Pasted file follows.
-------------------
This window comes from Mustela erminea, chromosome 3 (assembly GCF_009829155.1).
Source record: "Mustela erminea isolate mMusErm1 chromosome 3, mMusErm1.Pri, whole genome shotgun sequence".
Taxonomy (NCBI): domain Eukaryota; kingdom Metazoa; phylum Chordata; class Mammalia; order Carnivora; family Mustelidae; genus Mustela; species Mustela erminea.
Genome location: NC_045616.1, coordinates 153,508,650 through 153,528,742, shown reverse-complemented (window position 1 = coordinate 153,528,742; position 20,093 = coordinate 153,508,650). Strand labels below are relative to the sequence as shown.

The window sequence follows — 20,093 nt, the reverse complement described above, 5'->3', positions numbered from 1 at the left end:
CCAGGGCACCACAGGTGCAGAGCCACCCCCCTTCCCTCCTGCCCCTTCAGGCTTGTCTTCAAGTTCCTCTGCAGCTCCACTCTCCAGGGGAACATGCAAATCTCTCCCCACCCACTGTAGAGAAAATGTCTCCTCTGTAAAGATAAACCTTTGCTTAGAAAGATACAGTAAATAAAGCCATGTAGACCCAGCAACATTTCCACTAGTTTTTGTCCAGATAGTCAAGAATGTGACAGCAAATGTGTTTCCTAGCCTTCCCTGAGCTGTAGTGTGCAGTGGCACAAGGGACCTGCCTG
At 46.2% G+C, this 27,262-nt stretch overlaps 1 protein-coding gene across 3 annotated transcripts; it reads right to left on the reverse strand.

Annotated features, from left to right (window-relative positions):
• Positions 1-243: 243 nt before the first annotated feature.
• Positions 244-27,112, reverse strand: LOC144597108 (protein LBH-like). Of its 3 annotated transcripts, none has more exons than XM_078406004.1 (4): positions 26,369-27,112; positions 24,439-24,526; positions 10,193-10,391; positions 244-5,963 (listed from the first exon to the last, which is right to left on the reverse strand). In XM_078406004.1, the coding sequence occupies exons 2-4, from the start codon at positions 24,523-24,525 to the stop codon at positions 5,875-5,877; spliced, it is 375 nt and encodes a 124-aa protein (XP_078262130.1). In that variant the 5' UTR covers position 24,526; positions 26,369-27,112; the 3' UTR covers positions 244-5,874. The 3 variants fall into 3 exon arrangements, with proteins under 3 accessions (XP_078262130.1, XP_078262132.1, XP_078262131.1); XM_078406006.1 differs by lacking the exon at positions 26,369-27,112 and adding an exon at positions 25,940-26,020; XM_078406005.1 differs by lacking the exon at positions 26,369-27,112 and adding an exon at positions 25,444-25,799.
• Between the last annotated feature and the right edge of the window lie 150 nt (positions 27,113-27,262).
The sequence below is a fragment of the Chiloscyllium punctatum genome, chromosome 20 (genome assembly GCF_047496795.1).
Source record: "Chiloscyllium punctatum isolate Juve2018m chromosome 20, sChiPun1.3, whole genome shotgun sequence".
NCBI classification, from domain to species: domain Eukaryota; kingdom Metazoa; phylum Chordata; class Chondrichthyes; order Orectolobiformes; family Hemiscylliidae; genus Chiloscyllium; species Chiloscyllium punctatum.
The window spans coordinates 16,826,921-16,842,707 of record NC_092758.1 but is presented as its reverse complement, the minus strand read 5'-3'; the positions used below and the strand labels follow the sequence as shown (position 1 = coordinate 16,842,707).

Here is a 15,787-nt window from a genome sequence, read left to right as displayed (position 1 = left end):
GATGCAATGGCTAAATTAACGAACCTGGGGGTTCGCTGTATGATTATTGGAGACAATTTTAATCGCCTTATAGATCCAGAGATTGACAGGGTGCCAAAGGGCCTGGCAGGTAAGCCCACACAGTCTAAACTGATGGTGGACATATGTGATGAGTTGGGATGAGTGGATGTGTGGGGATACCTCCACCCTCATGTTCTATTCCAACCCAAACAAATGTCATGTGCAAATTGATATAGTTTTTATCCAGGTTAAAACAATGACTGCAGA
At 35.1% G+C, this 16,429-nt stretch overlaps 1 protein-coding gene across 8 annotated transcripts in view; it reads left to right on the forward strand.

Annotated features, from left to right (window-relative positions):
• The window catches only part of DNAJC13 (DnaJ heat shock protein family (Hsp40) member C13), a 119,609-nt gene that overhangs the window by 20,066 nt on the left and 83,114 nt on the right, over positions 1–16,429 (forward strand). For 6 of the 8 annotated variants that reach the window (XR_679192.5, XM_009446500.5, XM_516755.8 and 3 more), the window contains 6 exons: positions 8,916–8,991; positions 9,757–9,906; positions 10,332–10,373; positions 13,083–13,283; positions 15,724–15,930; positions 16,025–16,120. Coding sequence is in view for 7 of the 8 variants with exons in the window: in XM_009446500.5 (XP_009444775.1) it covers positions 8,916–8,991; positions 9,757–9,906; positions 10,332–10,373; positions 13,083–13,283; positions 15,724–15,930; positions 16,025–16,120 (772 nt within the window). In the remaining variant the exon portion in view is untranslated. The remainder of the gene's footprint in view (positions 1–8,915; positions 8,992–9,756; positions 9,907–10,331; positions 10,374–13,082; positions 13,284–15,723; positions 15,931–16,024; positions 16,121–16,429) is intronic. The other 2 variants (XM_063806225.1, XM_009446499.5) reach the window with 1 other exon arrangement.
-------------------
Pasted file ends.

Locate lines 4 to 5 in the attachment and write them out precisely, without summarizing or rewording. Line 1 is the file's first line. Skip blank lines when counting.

Genome location: NC_045616.1, coordinates 153,508,650 through 153,528,742, shown reverse-complemented (window position 1 = coordinate 153,528,742; position 20,093 = coordinate 153,508,650). Strand labels below are relative to the sequence as shown.

The window sequence follows — 20,093 nt, the reverse complement described above, 5'->3', positions numbered from 1 at the left end: